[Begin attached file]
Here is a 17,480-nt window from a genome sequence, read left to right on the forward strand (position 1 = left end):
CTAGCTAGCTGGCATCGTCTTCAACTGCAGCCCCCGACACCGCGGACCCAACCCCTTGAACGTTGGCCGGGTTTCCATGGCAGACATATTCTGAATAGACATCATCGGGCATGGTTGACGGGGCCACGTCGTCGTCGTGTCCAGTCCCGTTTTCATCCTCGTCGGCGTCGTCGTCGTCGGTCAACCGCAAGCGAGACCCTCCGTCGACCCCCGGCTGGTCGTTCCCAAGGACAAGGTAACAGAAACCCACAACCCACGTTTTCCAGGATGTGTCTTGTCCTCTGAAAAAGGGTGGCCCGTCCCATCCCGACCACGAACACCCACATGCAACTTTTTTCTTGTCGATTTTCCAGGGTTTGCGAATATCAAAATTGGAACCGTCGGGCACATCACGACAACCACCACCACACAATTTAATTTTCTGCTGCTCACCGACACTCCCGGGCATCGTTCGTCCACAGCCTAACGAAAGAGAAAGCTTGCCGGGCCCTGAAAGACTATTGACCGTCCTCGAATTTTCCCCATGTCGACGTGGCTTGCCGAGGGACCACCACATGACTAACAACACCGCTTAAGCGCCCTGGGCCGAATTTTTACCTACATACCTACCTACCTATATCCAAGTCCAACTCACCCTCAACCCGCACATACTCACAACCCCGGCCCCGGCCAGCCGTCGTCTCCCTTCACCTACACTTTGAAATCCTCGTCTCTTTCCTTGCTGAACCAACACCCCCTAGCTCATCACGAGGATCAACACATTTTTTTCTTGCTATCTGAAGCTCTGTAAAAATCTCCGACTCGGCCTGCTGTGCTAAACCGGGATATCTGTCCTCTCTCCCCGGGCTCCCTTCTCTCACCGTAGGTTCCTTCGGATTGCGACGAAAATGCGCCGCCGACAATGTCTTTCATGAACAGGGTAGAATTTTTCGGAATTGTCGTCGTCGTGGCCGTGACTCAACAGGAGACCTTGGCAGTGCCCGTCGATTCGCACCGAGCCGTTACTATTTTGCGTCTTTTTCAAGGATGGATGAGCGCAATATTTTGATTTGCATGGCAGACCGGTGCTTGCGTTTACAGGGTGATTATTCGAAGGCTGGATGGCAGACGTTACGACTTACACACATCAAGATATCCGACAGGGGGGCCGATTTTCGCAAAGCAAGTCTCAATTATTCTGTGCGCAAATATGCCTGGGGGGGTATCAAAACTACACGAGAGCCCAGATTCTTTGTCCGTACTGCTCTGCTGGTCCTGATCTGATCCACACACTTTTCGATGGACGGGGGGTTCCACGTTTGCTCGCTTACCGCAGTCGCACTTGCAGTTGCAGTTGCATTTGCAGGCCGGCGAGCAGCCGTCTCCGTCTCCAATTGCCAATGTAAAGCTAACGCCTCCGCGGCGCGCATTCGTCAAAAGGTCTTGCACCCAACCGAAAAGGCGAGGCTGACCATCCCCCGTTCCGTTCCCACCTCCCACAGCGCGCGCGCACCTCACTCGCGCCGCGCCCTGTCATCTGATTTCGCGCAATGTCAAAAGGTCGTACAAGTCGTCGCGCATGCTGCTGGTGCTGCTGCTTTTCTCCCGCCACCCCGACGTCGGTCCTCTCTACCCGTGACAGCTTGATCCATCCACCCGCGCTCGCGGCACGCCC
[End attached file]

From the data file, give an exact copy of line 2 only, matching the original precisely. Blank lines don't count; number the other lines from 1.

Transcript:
CTAGCTAGCTGGCATCGTCTTCAACTGCAGCCCCCGACACCGCGGACCCAACCCCTTGAACGTTGGCCGGGTTTCCATGGCAGACATATTCTGAATAGACATCATCGGGCATGGTTGACGGGGCCACGTCGTCGTCGTGTCCAGTCCCGTTTTCATCCTCGTCGGCGTCGTCGTCGTCGGTCAACCGCAAGCGAGACCCTCCGTCGACCCCCGGCTGGTCGTTCCCAAGGACAAGGTAACAGAAACCCACAACCCACGTTTTCCAGGATGTGTCTTGTCCTCTGAAAAAGGGTGGCCCGTCCCATCCCGACCACGAACACCCACATGCAACTTTTTTCTTGTCGATTTTCCAGGGTTTGCGAATATCAAAATTGGAACCGTCGGGCACATCACGACAACCACCACCACACAATTTAATTTTCTGCTGCTCACCGACACTCCCGGGCATCGTTCGTCCACAGCCTAACGAAAGAGAAAGCTTGCCGGGCCCTGAAAGACTATTGACCGTCCTCGAATTTTCCCCATGTCGACGTGGCTTGCCGAGGGACCACCACATGACTAACAACACCGCTTAAGCGCCCTGGGCCGAATTTTTACCTACATACCTACCTACCTATATCCAAGTCCAACTCACCCTCAACCCGCACATACTCACAACCCCGGCCCCGGCCAGCCGTCGTCTCCCTTCACCTACACTTTGAAATCCTCGTCTCTTTCCTTGCTGAACCAACACCCCCTAGCTCATCACGAGGATCAACACATTTTTTTCTTGCTATCTGAAGCTCTGTAAAAATCTCCGACTCGGCCTGCTGTGCTAAACCGGGATATCTGTCCTCTCTCCCCGGGCTCCCTTCTCTCACCGTAGGTTCCTTCGGATTGCGACGAAAATGCGCCGCCGACAATGTCTTTCATGAACAGGGTAGAATTTTTCGGAATTGTCGTCGTCGTGGCCGTGACTCAACAGGAGACCTTGGCAGTGCCCGTCGATTCGCACCGAGCCGTTACTATTTTGCGTCTTTTTCAAGGATGGATGAGCGCAATATTTTGATTTGCATGGCAGACCGGTGCTTGCGTTTACAGGGTGATTATTCGAAGGCTGGATGGCAGACGTTACGACTTACACACATCAAGATATCCGACAGGGGGGCCGATTTTCGCAAAGCAAGTCTCAATTATTCTGTGCGCAAATATGCCTGGGGGGGTATCAAAACTACACGAGAGCCCAGATTCTTTGTCCGTACTGCTCTGCTGGTCCTGATCTGATCCACACACTTTTCGATGGACGGGGGGTTCCACGTTTGCTCGCTTACCGCAGTCGCACTTGCAGTTGCAGTTGCATTTGCAGGCCGGCGAGCAGCCGTCTCCGTCTCCAATTGCCAATGTAAAGCTAACGCCTCCGCGGCGCGCATTCGTCAAAAGGTCTTGCACCCAACCGAAAAGGCGAGGCTGACCATCCCCCGTTCCGTTCCCACCTCCCACAGCGCGCGCGCACCTCACTCGCGCCGCGCCCTGTCATCTGATTTCGCGCAATGTCAAAAGGTCGTACAAGTCGTCGCGCATGCTGCTGGTGCTGCTGCTTTTCTCCCGCCACCCCGACGTCGGTCCTCTCTACCCGTGACAGCTTGATCCATCCACCCGCGCTCGCGGCACGCCC